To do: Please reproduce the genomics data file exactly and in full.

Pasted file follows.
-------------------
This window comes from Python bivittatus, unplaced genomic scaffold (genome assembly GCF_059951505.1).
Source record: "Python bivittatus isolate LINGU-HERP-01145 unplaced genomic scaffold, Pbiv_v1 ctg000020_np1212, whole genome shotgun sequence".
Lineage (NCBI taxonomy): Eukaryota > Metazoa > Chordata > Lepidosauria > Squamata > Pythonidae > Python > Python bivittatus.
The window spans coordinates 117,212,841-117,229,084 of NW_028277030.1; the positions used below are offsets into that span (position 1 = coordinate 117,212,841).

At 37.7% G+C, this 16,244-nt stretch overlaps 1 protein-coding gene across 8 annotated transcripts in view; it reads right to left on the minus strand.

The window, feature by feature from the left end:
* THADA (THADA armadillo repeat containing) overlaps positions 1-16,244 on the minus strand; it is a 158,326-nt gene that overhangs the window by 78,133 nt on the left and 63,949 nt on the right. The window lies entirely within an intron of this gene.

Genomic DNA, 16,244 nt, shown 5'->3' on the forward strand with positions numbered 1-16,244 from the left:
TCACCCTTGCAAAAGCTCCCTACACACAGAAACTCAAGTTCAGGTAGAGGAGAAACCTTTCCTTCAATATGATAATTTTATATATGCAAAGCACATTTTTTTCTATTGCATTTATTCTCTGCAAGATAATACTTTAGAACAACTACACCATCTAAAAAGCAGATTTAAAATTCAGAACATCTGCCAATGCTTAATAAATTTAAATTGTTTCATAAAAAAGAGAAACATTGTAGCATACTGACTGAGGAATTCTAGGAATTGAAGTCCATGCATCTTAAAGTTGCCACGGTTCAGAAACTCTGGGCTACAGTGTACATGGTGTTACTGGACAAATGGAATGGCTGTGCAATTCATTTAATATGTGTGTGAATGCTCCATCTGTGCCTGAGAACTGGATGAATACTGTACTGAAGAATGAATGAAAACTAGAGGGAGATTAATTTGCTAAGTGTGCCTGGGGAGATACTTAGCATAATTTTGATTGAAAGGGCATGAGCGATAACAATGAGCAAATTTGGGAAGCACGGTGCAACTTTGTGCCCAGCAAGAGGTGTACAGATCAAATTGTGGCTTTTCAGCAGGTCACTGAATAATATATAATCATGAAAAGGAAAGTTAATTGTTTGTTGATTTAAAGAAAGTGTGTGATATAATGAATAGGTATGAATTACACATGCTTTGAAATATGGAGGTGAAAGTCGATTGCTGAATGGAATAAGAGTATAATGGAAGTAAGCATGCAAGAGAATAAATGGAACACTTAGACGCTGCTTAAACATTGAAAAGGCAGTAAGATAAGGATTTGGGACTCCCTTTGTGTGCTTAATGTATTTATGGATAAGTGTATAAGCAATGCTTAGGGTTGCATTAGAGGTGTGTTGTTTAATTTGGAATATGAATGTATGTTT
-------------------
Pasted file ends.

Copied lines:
This window comes from Python bivittatus, unplaced genomic scaffold (genome assembly GCF_059951505.1).
Source record: "Python bivittatus isolate LINGU-HERP-01145 unplaced genomic scaffold, Pbiv_v1 ctg000020_np1212, whole genome shotgun sequence".
Lineage (NCBI taxonomy): Eukaryota > Metazoa > Chordata > Lepidosauria > Squamata > Pythonidae > Python > Python bivittatus.
The window spans coordinates 117,212,841-117,229,084 of NW_028277030.1; the positions used below are offsets into that span (position 1 = coordinate 117,212,841).

At 37.7% G+C, this 16,244-nt stretch overlaps 1 protein-coding gene across 8 annotated transcripts in view; it reads right to left on the minus strand.

The window, feature by feature from the left end:
* THADA (THADA armadillo repeat containing) overlaps positions 1-16,244 on the minus strand; it is a 158,326-nt gene that overhangs the window by 78,133 nt on the left and 63,949 nt on the right. The window lies entirely within an intron of this gene.

Genomic DNA, 16,244 nt, shown 5'->3' on the forward strand with positions numbered 1-16,244 from the left:
TCACCCTTGCAAAAGCTCCCTACACACAGAAACTCAAGTTCAGGTAGAGGAGAAACCTTTCCTTCAATATGATAATTTTATATATGCAAAGCACATTTTTTTCTATTGCATTTATTCTCTGCAAGATAATACTTTAGAACAACTACACCATCTAAAAAGCAGATTTAAAATTCAGAACATCTGCCAATGCTTAATAAATTTAAATTGTTTCATAAAAAAGAGAAACATTGTAGCATACTGACTGAGGAATTCTAGGAATTGAAGTCCATGCATCTTAAAGTTGCCACGGTTCAGAAACTCTGGGCTACAGTGTACATGGTGTTACTGGACAAATGGAATGGCTGTGCAATTCATTTAATATGTGTGTGAATGCTCCATCTGTGCCTGAGAACTGGATGAATACTGTACTGAAGAATGAATGAAAACTAGAGGGAGATTAATTTGCTAAGTGTGCCTGGGGAGATACTTAGCATAATTTTGATTGAAAGGGCATGAGCGATAACAATGAGCAAATTTGGGAAGCACGGTGCAACTTTGTGCCCAGCAAGAGGTGTACAGATCAAATTGTGGCTTTTCAGCAGGTCACTGAATAATATATAATCATGAAAAGGAAAGTTAATTGTTTGTTGATTTAAAGAAAGTGTGTGATATAATGAATAGGTATGAATTACACATGCTTTGAAATATGGAGGTGAAAGTCGATTGCTGAATGGAATAAGAGTATAATGGAAGTAAGCATGCAAGAGAATAAATGGAACACTTAGACGCTGCTTAAACATTGAAAAGGCAGTAAGATAAGGATTTGGGACTCCCTTTGTGTGCTTAATGTATTTATGGATAAGTGTATAAGCAATGCTTAGGGTTGCATTAGAGGTGTGTTGTTTAATTTGGAATATGAATGTATGTTT